There was an amusement ride on the hill at Remondis Stadium on Sunday called Free Fall. A miniature, kids-friendly version of what you might find genuine thrill seekers on, it essentially dropped its strapped-in passengers from a height of a few metres.

The ride wasn't only a distraction for youngsters not entranced by the wooden spoon playoff taking place in front of them. It was also as good a symbol as you would find for the Sharks' season. Cronulla were in freefall from well before this meeting of cellar dwellers, thanks to a long list of wounded players, the Todd Carney photo fiasco and the dark cloud of ASADA that has hung over the joint for 18 months.

While the sun was out on Sunday afternoon there is not yet, as NRL chief Dave Smith put it, blue sky for Cronulla. Their five players - Paul Gallen, Anthony Tupou, Wade Graham, Nathan Gardner and John Morris - who on Friday accepted backdated bans over the deeds of three years ago, were not at the ground. They weren't allowed.

Only Gallen and Tupou would have actually taken on the Raiders had they not agreed they were, as ASASA chief Ben McDevitt put it, "doped and duped". Without them Cronulla fielded their eighth and ninth debutants of the season, Sione Masima and Scott Sorensen. And while their proximity to Canberra for much of the match - they led 6-0 at half-time, before an Anthony Milford-inspired turnaround - gave the crowd of 13,496 a bit to shout about, you couldn't help but thinking many players would rather be in Cancun or Cabo, and not Caringbah, on Monday.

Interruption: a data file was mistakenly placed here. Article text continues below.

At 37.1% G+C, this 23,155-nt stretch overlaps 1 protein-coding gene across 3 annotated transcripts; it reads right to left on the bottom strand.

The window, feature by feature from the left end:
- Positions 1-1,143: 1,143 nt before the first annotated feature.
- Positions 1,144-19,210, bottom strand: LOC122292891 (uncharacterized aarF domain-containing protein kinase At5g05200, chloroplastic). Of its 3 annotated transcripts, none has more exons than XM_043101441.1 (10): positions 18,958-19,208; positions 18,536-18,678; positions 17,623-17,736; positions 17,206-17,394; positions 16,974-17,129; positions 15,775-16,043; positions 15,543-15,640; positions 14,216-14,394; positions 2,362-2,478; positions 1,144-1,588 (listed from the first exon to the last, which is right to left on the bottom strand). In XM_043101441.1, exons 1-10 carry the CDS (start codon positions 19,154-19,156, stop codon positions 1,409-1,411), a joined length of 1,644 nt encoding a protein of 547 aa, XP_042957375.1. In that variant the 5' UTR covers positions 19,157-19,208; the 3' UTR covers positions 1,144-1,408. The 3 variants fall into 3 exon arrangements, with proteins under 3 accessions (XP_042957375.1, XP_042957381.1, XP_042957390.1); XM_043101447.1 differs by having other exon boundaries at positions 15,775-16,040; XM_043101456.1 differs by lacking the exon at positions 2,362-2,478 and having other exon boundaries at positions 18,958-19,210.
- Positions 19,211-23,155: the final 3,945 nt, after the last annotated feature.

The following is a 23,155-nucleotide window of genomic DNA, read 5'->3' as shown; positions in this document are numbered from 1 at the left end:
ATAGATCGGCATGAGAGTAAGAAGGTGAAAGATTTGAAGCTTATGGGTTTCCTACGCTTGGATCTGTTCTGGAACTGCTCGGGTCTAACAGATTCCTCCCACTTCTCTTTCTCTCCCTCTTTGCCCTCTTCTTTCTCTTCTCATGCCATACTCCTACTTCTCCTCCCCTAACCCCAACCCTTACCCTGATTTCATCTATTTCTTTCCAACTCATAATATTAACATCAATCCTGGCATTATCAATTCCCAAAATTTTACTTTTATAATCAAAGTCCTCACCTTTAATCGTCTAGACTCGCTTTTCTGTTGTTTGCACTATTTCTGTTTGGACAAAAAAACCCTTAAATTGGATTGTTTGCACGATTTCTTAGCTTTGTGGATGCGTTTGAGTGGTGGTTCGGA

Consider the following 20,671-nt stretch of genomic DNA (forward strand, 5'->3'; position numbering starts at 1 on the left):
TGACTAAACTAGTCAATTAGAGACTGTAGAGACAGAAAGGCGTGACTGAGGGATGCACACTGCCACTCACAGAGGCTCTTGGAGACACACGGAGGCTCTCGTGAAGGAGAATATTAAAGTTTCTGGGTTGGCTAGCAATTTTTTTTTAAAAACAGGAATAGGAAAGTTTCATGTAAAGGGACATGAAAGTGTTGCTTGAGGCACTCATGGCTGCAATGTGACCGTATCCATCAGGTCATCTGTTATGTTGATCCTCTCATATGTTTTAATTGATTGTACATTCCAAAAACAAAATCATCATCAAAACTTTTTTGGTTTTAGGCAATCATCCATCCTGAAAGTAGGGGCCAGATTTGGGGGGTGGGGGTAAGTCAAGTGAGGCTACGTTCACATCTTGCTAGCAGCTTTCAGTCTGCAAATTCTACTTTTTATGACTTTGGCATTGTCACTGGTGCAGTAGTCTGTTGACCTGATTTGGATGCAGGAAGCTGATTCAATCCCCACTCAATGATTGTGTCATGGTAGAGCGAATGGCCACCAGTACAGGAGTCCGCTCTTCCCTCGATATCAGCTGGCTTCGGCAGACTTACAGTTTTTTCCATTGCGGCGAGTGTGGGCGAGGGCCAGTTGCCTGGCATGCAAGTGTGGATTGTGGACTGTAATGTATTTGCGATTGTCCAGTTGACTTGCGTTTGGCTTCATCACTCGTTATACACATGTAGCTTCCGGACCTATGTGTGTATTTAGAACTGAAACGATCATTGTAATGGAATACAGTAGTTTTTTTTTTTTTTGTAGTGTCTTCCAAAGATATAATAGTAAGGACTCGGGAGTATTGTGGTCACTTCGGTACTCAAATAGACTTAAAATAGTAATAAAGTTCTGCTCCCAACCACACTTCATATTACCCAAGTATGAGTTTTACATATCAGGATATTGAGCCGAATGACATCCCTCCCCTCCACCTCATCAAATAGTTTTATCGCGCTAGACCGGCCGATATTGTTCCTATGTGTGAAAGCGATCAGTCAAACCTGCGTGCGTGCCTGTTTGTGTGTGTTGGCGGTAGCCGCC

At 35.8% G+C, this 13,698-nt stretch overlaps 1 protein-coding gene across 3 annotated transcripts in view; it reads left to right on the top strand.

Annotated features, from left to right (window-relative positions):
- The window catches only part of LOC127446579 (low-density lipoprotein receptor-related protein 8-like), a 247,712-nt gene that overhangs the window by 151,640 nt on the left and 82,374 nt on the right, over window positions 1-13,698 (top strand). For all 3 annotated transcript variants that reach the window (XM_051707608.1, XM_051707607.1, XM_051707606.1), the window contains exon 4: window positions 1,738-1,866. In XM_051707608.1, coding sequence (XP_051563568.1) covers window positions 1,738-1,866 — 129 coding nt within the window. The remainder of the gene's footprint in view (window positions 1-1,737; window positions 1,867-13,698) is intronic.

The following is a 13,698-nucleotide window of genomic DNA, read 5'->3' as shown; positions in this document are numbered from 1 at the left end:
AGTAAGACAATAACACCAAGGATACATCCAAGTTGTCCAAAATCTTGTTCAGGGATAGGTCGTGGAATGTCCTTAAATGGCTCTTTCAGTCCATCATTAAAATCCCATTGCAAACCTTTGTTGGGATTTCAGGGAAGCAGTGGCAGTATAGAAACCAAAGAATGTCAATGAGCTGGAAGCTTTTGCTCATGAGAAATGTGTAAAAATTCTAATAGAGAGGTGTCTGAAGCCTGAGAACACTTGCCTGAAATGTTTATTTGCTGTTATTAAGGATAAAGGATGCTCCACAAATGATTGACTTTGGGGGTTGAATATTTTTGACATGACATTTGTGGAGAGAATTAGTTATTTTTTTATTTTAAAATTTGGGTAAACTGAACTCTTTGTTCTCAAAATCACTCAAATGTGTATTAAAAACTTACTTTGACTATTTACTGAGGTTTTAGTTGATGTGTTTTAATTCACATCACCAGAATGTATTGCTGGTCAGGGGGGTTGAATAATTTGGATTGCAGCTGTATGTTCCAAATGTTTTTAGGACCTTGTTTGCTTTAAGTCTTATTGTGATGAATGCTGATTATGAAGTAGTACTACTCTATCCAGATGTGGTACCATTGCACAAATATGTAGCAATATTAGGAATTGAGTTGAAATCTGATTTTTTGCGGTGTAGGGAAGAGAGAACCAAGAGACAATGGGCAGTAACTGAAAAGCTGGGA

"I just feel like it's been a long year and there's still two games to go," said stand-in captain Jeff Robson. "The season has been dragging on for a long time - it feels like it's an eternity it's been going on for."

There was at least a mood of a new beginning for Cronulla as a thrown-together squad did their best on Sunday. In the absence of Gallen, Tupou, Graham, Gardner and Morris there were in fact only two men on the field who had been in the Sharks' first-grade set-up in 2011. One was centre Ricky Leutele, who didn't play that season until round 22 - well after the needles and creams were tossed out - and trainer Mark Noakes, who was sacked by the club and then reinstated last year.

Thoughts remained, though, with those missing, with sympathy expressed for teammates handed, as Vito Corleone put it, an offer they couldn't refuse. Gallen was feeling "as you'd expect", according to interim NRL coach James Shepherd. "(He's) obviously with his family, trying to get some piece of mind."

It is a position fellow squad members find hard to imagine being in. "I can't really. It's tough isn't it?" said veteran forward Chris Heighington. "You build up your status in the game and all that and then it sort of gets in jeopardy. It's tough seeing people down. You build a good relationship with them and you see them going through what they're going through the last 18 months to two years ... I don't know how I would have dealt with it."

Life won't get any easier for Cronulla in the next fortnight against the Cowboys and Wests Tigers. Injuries to Nu Brown (knee) and Tupou Sopoaga (hamstring) and the reporting of Jonathan Wright (dangerous throw) could leave them further depleted, pushing past 20 the number of players who started the season that are now unavailable.

Heighington, no doubt, speaks for the lot of them when he hopes 2015 will be a "drama free year". They're certainly due.